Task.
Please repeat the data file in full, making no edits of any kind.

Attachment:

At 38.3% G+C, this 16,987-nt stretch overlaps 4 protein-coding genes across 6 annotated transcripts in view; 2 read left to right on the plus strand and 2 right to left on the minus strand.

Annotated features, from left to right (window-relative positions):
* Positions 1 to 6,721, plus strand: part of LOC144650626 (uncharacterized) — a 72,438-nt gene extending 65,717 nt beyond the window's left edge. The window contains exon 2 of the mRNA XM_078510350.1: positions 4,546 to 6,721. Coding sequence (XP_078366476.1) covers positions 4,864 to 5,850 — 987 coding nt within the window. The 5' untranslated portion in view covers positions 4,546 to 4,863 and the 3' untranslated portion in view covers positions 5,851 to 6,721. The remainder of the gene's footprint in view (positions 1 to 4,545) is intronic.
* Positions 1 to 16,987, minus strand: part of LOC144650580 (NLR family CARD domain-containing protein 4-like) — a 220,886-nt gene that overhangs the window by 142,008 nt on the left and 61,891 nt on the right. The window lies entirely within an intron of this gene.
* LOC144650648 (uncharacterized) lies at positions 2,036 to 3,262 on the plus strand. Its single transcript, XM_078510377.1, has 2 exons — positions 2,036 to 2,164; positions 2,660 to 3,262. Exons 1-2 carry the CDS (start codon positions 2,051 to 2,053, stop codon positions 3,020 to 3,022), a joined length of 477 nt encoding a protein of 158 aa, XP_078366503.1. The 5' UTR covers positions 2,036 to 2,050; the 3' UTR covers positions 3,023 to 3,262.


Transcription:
At 38.3% G+C, this 16,987-nt stretch overlaps 4 protein-coding genes across 6 annotated transcripts in view; 2 read left to right on the plus strand and 2 right to left on the minus strand.

Annotated features, from left to right (window-relative positions):
* Positions 1 to 6,721, plus strand: part of LOC144650626 (uncharacterized) — a 72,438-nt gene extending 65,717 nt beyond the window's left edge. The window contains exon 2 of the mRNA XM_078510350.1: positions 4,546 to 6,721. Coding sequence (XP_078366476.1) covers positions 4,864 to 5,850 — 987 coding nt within the window. The 5' untranslated portion in view covers positions 4,546 to 4,863 and the 3' untranslated portion in view covers positions 5,851 to 6,721. The remainder of the gene's footprint in view (positions 1 to 4,545) is intronic.
* Positions 1 to 16,987, minus strand: part of LOC144650580 (NLR family CARD domain-containing protein 4-like) — a 220,886-nt gene that overhangs the window by 142,008 nt on the left and 61,891 nt on the right. The window lies entirely within an intron of this gene.
* LOC144650648 (uncharacterized) lies at positions 2,036 to 3,262 on the plus strand. Its single transcript, XM_078510377.1, has 2 exons — positions 2,036 to 2,164; positions 2,660 to 3,262. Exons 1-2 carry the CDS (start codon positions 2,051 to 2,053, stop codon positions 3,020 to 3,022), a joined length of 477 nt encoding a protein of 158 aa, XP_078366503.1. The 5' UTR covers positions 2,036 to 2,050; the 3' UTR covers positions 3,023 to 3,262.